Two or three times a year I'm asked to make a presentation on research ethics for a graduate course at Indiana University Bloomington, my home institution. Although I always have mixed feelings about such invitations, I don't remember ever turning one down. On the one hand, I'm always happy to advance the cause of research integrity in any small way, to get to know a new faculty member, and to meet a few graduate students; but on the other hand, I can never tell how much of an impact I have and how my visit fits (or doesn’t) with the rest of the class. Even if I’ve talked to the professor at some length and read the syllabus, I often wonder whether all I’m really doing is giving the professor an excuse not to cover research ethics on her or his own.
I put a lot of effort into trying to help other people teach research ethics, or teach it better, and I have always said that every responsible teacher of research should teach the responsible conduct of research. I am convinced that in the ideal case, every graduate science class should include some discussion of the ethics of research when possible. Some courses would have relatively little ethics coverage; others, such as methods courses, usually have the potential to cover a broad scope of ethical issues. Budding scientists and researchers naturally model themselves on the best faculty members in their discipline that they encounter; it's unlikely that a visiting ethicist can have a similar impact.
That said guest lecturers can make a valuable contribution to a course. As a class visitor, I find that the best sessions are those in which examples from the discipline are brought up by the professor or students. If someone asks, "Is X ethical?” I use my status as an outsider to try to get them to articulate the usually unspoken assumptions that inform their discipline as we explore the underlying issues before coming up with an answer. Many people have good ethical instincts and can quickly come up with a good approach to dealing with an ethical problem, but it seems to me that fewer graduate students are well equipped to analyze such problems when the instinctive reaction is inadequate or absent. Witnessing and taking part in a process of wrestling to identify, delimit, and more-or-less solve one ethical problem is a better educational experience than being given the Right Answers to a dozen.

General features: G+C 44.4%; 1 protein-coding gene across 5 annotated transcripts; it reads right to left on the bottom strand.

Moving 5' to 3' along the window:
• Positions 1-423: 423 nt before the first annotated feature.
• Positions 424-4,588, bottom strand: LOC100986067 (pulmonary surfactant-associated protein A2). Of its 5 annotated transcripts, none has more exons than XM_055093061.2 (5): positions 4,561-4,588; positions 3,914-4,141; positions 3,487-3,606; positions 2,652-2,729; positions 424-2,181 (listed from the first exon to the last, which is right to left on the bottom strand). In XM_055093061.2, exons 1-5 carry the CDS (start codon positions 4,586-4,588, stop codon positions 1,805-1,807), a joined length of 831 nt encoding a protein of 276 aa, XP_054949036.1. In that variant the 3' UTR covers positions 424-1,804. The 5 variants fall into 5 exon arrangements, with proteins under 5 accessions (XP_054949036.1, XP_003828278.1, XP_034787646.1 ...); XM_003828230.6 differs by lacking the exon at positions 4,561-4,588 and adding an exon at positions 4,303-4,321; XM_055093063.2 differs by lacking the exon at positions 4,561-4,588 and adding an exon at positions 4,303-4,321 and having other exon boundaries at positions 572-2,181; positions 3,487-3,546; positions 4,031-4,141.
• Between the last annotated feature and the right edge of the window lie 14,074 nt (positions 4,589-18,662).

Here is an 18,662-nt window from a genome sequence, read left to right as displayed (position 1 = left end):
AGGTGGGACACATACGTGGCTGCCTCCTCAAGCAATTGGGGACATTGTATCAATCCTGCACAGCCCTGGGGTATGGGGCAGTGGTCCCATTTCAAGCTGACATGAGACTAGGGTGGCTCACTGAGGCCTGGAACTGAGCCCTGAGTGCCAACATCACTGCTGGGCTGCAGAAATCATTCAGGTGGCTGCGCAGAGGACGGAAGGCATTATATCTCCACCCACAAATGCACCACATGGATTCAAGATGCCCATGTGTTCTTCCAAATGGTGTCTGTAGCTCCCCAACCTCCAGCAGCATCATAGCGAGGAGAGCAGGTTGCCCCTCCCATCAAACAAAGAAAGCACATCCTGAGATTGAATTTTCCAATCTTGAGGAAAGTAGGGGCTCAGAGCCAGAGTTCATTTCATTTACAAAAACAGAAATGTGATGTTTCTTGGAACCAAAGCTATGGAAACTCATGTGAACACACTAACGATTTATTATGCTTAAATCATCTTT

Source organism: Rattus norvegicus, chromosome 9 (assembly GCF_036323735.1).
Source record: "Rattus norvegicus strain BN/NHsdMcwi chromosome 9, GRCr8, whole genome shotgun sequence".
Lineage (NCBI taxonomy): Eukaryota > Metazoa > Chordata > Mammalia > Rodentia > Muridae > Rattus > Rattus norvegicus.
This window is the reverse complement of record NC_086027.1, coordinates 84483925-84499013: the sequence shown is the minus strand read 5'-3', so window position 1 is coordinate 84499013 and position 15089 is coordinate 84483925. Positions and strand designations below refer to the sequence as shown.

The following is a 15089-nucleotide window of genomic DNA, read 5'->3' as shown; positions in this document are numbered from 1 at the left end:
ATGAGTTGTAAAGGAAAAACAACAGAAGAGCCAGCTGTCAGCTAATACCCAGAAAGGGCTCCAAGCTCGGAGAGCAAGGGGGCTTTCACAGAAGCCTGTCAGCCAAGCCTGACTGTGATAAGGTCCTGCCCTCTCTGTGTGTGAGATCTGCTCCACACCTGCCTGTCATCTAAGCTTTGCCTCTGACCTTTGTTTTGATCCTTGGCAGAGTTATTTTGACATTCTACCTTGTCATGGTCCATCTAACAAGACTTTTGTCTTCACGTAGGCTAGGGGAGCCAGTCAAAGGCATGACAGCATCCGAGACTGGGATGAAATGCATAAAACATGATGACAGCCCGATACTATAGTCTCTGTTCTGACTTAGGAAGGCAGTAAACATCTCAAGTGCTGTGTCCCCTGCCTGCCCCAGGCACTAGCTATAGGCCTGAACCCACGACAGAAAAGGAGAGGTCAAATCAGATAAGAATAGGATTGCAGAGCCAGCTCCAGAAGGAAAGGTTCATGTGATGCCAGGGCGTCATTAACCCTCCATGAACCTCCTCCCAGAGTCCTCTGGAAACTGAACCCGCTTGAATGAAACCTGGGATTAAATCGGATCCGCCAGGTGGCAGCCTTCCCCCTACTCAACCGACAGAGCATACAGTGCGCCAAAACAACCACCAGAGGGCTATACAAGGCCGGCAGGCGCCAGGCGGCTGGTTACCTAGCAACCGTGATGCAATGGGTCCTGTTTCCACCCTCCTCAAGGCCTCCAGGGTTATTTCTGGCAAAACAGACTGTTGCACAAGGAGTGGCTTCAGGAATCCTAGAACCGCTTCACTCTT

Even when I think such a session has gone well, I don’t typically know whether it’s the only discussion of ethics for the whole semester, which I would find regrettable – responsible conduct is too important to be given short shrift, and I do not want to be any professor’s excuse not to engage the issues on her or his own.
On the other hand, if a professor is covering issues of scholarly integrity, it probably reinforces those points when an expert on ethical issues that cross disciplines addresses the same problem in a broader context. And if I say something that seemingly or actually contradicts a point already made, there’s great fodder for discussion of the pluralism of values that exists even in science, not to mention what can be done (instead of just giving up) when two or more reasonable approaches or opinions seem to conflict.
Graduate schools can have an important role in supporting faculty in teaching research integrity on their own, and can also do some match-making that can be fruitful in many ways. Cross-disciplinary relationships aren’t often easy to establish, but they can be profitable to all involved. In closing, I hope that deans, researchers in ethics education, ethics instructors, and faculty will share their ideas on promoting a productive relationship between ethicists and faculty members in the disciplines with me and the Project on Scholarly Integrity.
Director of Teaching Research Ethics Programs
Poynter Center for the Study of Ethics and American Institutions
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